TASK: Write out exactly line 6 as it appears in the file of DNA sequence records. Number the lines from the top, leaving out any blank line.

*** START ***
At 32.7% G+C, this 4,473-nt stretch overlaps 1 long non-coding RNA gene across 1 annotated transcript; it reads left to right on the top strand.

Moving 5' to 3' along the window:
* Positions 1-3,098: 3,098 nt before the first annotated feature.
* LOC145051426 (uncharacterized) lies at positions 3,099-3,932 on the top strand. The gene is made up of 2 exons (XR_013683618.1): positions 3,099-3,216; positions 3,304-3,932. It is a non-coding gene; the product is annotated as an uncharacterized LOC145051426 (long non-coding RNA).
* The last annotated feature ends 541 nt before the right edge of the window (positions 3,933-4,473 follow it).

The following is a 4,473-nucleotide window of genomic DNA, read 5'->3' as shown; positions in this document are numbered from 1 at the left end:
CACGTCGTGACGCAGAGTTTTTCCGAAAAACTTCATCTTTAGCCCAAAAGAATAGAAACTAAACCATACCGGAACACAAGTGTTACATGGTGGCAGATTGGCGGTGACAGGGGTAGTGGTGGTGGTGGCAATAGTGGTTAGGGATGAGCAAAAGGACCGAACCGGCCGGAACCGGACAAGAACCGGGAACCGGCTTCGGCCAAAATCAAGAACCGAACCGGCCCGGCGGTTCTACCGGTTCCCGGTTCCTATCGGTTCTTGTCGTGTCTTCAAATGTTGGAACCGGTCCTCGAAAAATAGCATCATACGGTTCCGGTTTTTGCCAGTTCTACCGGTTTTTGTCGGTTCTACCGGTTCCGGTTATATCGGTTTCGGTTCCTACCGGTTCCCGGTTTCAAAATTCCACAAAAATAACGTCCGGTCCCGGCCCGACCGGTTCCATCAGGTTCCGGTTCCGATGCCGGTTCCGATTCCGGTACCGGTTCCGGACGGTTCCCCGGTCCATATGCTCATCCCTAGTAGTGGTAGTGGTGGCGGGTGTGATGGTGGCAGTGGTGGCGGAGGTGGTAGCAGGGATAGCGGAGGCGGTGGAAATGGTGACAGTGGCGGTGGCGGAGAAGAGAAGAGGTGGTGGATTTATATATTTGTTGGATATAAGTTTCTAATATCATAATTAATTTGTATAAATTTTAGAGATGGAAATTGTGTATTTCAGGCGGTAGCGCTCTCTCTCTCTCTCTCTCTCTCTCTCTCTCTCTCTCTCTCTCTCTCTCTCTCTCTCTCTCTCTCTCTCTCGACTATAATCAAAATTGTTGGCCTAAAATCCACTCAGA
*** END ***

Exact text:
The following is a 4,473-nucleotide window of genomic DNA, read 5'->3' as shown; positions in this document are numbered from 1 at the left end: